From February 1st to March 31st, Indiana Review is accepting submissions for the 2018 Poetry Prize. Send up to three poems with $20 to enter and recieve a year-long subscription to Indiana Review. The winner will recieve $1000 and publication in the next edition of Indiana Review.
This year, our Poetry Prize Judge is Gabrielle Calvocoressi, whose first book, The Last Time I Saw Amelia Earhart, was shortlisted for the Northern California Book Award and won the 2006 Connecticut Book Award in Poetry. Her second collection, Apocalyptic Swing, was a finalist for the 2009 Los Angeles Times Book Prize. Her awards and honors include a Stegner Fellowship, a Jones Lectureship at Stanford University, and a Rona Jaffe Women Writers’ Award. Her poem “Circus Fire, 1944” received The Paris Review’s Bernard F. Connors Prize. She teaches at the MFA programs at California College of Arts in San Francisco and at Warren Wilson College. She also runs the sports desk for the Best American Poetry Blog.
We asked our editors to share their favorite Calvocoressi poem. This is what they said:
Associate Editor Essence London
from “Backdrop,” published in The Last Time I Saw Amelia Earhart
And what if the town never existed?
Outside of my mind it never existed.
Here is the house long since shuttered from view:
striped ribcage of birds that never existed.
What vowel filled the space the square once hugged
like open-mouthed girls who never existed.
And every street I ever walked down gone.
No sailor, no hushed ‘She never existed.’
There’s something so beautiful to me about a speaker pointing at a thing they plan to erase right after I’ve seen it. And isn’t the ghazal the perfect place to explore both intimacy and distance?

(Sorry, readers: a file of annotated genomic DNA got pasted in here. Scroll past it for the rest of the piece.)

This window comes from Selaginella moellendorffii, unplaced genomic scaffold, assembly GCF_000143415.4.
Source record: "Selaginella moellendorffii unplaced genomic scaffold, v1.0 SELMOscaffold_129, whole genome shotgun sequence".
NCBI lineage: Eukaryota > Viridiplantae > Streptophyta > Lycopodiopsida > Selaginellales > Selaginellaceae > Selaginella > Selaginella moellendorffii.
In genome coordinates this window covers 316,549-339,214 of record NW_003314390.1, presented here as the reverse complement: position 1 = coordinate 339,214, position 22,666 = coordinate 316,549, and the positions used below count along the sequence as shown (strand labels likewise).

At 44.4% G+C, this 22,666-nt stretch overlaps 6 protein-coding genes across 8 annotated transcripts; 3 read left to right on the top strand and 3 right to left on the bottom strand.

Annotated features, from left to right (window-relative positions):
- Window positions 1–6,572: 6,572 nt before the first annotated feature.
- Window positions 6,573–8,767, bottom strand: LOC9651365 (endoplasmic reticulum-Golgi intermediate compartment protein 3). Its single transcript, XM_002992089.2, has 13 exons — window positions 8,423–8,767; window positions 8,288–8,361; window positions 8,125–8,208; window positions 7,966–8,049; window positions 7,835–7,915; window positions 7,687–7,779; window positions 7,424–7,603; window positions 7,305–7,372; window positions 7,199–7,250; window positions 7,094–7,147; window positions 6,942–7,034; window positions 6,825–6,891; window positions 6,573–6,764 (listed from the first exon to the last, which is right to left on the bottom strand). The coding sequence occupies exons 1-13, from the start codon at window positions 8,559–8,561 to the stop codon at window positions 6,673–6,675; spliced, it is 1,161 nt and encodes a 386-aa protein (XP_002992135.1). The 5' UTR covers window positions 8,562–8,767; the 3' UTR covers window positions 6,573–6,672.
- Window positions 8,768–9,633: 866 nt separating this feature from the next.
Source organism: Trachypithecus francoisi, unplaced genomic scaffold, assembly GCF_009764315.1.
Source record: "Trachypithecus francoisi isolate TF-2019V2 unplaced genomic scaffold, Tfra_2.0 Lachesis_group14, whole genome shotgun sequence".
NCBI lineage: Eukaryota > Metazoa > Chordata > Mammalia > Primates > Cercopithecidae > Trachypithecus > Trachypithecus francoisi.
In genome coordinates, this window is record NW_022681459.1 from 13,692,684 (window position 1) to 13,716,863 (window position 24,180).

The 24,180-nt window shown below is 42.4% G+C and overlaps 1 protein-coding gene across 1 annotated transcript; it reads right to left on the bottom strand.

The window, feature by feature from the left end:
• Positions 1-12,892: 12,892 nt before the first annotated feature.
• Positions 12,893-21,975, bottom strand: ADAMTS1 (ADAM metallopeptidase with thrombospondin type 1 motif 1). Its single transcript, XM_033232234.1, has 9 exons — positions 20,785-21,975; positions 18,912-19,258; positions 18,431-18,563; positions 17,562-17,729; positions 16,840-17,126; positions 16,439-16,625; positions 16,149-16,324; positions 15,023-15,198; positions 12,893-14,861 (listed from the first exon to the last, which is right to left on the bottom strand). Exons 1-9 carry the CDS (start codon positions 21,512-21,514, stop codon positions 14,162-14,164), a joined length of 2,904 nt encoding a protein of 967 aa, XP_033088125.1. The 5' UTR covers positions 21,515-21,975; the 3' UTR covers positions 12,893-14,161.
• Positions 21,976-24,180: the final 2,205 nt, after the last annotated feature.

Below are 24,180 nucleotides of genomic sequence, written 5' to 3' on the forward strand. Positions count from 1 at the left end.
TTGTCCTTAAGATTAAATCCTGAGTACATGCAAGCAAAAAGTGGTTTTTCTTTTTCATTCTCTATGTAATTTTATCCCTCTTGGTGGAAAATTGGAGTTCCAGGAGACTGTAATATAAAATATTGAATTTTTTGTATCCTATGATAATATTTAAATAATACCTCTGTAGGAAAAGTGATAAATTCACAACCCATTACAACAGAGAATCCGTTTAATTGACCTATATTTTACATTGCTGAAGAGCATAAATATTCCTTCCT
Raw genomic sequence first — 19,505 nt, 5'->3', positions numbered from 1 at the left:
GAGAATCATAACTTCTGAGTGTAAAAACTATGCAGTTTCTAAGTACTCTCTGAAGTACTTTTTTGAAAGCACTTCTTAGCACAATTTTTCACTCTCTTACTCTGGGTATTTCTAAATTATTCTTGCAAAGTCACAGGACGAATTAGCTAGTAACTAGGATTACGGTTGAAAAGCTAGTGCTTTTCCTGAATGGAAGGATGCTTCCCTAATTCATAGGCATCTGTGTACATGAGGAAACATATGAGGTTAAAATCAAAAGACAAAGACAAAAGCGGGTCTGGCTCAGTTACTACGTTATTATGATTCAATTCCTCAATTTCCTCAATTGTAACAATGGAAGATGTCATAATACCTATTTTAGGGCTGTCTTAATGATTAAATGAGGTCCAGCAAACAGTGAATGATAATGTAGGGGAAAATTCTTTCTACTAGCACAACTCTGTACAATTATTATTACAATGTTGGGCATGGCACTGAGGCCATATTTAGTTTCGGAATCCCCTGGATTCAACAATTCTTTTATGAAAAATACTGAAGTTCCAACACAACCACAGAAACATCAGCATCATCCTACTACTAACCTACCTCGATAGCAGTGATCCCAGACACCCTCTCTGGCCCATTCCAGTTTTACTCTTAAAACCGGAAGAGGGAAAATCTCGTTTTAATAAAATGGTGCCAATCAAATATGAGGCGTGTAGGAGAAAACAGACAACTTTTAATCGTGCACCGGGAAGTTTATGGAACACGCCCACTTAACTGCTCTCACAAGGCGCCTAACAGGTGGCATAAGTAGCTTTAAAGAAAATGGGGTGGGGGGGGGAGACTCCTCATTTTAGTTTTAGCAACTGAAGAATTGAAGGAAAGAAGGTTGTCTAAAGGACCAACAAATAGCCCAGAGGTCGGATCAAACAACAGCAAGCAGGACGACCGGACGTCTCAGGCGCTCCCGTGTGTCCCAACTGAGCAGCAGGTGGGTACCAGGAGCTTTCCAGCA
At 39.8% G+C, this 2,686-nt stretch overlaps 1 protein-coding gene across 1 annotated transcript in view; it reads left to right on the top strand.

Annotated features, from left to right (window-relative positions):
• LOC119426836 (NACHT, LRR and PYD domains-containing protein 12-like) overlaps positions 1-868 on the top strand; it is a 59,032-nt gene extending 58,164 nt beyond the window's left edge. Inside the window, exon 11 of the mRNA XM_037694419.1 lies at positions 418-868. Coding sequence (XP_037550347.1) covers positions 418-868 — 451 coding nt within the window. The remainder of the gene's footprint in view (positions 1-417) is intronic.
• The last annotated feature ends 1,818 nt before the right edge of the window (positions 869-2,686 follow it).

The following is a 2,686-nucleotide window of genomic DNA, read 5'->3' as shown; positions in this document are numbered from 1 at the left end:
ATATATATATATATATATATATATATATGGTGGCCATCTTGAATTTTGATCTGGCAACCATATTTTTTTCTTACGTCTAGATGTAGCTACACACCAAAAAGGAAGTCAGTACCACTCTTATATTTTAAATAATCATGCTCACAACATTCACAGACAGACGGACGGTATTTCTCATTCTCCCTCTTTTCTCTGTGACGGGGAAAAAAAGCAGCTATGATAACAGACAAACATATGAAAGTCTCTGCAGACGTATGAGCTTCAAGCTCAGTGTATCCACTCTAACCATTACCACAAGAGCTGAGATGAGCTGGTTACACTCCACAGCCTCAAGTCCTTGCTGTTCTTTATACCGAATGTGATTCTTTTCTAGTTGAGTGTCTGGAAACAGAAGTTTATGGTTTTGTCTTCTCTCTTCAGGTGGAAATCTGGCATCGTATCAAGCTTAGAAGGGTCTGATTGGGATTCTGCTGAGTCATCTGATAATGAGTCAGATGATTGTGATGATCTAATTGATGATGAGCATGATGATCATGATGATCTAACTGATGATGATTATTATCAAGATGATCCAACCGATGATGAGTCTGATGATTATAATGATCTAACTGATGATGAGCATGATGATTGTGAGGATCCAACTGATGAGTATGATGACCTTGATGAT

Poetry Editor Anni Liu
This poem, part of a series all addressed to the NASA captain Jim Novell, is pure magic. In it, other kids make fun of the speaker for being “stupid and not like them,” and this is the speaker’s response: “But I know how the grass sounds / when the locusts come, like a spaceship / taking off,” and, “I can feel how much // I want to shake and let myself go loose / and double like a cloud of mayflies on the lake.” The speaker’s perspective is so capacious and readily transformed in relation to the world around them that I am also called and invited into that shapeshifting doubleness.
Web Editor Hannah Thompson
In this poem, and many like it from Rocket Fantastic, Calvocoressi swings between referring to the you as whose and . Last fall, I had the pleasure of hearing Calvocoressi read this poem aloud. In the beginning of Rocket Fantastic, they explain that is pronounced as a sharp intake of breath. Though I had read the entire book, speaking each poem aloud, trying out the sound in various ways–I was blown away by Calvocoressi’s reading. Their sharp inhales made the poem feel breathless, rushed, though they didn’t rush through the lines. The effect was inhuman, or posthuman, or supernatural–which is so fitting for a piece about a creature who exists outside of our society’s conception of gender, outside our society’s conception of relationship.
Editor-in-chief Tessa Yang
This poem envisions a loving future and wills it into existence. It blends together so much unlikely imagery–a boxer’s swollen eye, Easter bread, a grandmother’s hands, clattering bones–shaping the varied textures of the speaker’s life into a celebratory incantation: This happiness will be yours.